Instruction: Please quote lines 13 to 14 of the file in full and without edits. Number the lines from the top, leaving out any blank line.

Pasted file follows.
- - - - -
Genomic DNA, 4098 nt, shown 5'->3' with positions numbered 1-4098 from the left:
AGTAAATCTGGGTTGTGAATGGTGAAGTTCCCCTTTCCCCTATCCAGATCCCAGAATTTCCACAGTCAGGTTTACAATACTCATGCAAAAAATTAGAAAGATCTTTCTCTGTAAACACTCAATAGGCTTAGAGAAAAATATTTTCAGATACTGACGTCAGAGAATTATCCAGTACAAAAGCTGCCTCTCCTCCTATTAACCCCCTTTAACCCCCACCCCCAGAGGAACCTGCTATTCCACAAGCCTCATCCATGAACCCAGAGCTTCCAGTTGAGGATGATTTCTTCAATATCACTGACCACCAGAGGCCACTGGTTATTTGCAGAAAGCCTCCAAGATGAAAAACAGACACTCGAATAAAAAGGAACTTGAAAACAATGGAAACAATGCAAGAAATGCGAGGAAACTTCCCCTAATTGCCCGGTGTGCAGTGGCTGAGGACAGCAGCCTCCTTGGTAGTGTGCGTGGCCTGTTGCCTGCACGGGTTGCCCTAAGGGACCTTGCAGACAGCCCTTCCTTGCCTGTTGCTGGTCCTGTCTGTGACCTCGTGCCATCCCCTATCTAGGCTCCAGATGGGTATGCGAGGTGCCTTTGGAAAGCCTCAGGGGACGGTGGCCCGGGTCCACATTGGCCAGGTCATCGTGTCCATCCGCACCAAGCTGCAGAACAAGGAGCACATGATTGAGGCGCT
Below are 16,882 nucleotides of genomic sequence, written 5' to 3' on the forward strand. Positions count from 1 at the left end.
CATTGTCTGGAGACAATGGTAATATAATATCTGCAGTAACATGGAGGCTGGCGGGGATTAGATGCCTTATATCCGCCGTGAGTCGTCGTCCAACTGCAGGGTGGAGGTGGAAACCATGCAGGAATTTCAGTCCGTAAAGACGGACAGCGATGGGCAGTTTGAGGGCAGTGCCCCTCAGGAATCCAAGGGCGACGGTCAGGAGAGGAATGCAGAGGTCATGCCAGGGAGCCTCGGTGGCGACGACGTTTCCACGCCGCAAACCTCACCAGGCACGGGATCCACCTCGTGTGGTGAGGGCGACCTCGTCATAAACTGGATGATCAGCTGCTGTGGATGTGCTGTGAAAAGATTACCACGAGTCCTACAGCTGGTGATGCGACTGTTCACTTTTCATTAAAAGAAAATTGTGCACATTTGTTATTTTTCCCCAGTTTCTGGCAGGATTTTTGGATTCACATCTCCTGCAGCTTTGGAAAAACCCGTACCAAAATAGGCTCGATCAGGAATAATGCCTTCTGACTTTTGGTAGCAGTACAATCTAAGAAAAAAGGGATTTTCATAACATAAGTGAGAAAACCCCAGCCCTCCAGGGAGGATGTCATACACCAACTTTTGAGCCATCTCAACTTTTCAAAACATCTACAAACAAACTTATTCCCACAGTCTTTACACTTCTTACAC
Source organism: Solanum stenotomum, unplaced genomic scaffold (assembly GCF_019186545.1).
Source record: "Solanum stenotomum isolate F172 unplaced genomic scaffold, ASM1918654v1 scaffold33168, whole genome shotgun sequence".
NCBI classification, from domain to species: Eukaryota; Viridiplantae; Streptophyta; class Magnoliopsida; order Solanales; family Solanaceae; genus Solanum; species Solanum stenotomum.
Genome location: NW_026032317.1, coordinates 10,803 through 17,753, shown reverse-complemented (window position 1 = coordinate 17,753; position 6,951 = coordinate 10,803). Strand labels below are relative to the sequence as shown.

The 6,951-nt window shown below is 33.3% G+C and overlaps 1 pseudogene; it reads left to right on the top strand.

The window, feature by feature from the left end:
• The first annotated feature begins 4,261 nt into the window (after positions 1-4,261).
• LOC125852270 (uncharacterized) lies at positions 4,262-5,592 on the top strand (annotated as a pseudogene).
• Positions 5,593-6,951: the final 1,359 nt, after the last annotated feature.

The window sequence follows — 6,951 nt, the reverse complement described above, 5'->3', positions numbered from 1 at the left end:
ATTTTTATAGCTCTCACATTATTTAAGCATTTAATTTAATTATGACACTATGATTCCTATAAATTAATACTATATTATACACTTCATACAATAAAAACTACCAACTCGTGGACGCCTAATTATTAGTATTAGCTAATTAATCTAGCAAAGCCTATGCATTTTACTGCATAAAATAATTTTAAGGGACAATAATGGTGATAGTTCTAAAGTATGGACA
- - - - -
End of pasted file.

• Positions 5,593-6,951: the final 1,359 nt, after the last annotated feature.

The window sequence follows — 6,951 nt, the reverse complement described above, 5'->3', positions numbered from 1 at the left end: